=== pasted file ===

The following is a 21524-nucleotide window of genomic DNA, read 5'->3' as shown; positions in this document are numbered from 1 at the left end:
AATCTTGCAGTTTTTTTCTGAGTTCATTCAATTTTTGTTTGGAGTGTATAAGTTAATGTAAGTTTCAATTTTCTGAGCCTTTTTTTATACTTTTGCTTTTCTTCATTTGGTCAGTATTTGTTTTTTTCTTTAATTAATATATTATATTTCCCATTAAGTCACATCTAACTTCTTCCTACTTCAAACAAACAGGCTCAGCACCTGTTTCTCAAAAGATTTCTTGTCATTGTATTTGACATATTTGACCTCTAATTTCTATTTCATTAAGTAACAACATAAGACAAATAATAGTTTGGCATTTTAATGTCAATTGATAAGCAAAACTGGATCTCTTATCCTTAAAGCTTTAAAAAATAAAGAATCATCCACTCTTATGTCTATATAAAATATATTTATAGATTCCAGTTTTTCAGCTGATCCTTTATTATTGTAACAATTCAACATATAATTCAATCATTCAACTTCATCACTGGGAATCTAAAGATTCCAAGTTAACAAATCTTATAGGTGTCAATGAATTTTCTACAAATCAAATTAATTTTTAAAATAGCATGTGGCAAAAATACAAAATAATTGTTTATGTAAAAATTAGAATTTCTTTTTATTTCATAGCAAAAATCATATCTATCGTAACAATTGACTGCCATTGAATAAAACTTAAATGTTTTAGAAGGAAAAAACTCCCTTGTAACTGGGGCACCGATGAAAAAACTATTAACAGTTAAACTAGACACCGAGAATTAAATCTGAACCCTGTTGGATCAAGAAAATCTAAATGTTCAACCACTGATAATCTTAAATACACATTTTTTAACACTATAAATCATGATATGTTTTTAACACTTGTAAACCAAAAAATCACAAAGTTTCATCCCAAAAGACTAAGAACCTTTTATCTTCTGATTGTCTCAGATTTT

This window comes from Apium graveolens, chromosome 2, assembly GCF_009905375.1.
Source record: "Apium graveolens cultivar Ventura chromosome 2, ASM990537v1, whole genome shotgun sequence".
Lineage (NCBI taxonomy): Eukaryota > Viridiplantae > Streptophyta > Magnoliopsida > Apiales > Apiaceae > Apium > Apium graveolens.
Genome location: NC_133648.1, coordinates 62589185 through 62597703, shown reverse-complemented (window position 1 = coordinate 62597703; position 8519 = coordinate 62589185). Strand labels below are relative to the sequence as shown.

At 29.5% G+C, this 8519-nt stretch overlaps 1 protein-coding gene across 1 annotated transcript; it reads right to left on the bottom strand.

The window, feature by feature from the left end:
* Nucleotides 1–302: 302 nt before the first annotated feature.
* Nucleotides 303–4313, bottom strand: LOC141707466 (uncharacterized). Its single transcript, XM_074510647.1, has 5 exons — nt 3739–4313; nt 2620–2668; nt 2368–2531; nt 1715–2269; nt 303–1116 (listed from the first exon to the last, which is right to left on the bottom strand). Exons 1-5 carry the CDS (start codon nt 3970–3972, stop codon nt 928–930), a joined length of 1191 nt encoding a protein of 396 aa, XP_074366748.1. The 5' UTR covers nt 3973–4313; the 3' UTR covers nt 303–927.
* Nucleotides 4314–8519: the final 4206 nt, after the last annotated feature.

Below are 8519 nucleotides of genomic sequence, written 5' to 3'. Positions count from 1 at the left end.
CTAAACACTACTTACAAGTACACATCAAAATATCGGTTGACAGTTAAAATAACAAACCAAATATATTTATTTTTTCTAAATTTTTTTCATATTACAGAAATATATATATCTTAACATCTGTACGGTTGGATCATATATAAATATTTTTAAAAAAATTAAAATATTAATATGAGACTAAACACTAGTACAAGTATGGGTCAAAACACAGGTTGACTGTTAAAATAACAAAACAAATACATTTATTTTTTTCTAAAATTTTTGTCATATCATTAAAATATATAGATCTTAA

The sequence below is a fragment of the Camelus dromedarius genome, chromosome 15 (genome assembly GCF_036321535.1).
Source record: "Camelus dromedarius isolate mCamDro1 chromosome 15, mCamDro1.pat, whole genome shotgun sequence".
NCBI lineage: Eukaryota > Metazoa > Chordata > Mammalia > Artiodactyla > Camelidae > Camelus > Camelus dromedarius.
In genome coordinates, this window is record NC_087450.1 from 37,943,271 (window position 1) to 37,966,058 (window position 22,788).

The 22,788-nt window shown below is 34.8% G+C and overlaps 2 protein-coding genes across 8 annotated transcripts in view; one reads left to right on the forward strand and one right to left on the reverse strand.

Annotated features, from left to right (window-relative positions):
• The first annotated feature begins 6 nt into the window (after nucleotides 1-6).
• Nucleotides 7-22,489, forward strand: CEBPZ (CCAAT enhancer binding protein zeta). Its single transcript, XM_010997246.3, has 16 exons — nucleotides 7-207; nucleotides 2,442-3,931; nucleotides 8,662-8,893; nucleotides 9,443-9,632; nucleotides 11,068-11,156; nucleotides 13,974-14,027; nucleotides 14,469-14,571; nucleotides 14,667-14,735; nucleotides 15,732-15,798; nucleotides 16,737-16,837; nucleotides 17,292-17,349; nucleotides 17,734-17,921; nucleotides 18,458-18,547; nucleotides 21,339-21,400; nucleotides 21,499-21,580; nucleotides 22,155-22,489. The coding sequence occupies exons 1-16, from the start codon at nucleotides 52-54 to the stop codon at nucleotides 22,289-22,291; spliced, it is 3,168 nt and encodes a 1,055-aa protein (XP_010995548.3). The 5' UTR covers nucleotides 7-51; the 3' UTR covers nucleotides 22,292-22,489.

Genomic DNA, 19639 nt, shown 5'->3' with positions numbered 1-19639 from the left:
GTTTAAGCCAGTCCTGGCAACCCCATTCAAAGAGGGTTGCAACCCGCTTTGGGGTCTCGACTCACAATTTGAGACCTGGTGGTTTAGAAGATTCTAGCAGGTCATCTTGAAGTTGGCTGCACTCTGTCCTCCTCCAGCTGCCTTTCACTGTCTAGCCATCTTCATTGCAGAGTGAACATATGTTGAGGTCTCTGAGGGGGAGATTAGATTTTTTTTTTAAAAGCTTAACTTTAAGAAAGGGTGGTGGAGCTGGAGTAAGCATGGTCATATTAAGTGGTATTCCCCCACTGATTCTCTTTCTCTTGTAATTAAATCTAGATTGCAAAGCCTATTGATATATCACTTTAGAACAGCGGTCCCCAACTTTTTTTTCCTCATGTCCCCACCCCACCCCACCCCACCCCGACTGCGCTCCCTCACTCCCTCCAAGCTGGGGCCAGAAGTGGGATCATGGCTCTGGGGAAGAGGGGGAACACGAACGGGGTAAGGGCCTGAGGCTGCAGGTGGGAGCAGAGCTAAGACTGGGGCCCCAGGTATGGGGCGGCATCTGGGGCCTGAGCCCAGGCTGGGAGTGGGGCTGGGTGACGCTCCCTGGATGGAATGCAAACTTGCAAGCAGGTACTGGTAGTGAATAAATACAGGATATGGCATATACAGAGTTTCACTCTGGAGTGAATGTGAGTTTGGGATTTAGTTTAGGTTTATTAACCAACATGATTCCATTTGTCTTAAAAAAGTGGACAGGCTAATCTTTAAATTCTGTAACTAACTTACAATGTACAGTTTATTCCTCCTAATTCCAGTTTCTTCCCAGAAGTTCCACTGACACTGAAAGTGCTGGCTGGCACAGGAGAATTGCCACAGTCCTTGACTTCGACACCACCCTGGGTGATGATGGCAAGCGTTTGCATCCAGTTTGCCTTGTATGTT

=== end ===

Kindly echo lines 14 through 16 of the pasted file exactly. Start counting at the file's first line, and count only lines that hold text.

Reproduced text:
The sequence below is a fragment of the Camelus dromedarius genome, chromosome 15 (genome assembly GCF_036321535.1).
Source record: "Camelus dromedarius isolate mCamDro1 chromosome 15, mCamDro1.pat, whole genome shotgun sequence".
NCBI lineage: Eukaryota > Metazoa > Chordata > Mammalia > Artiodactyla > Camelidae > Camelus > Camelus dromedarius.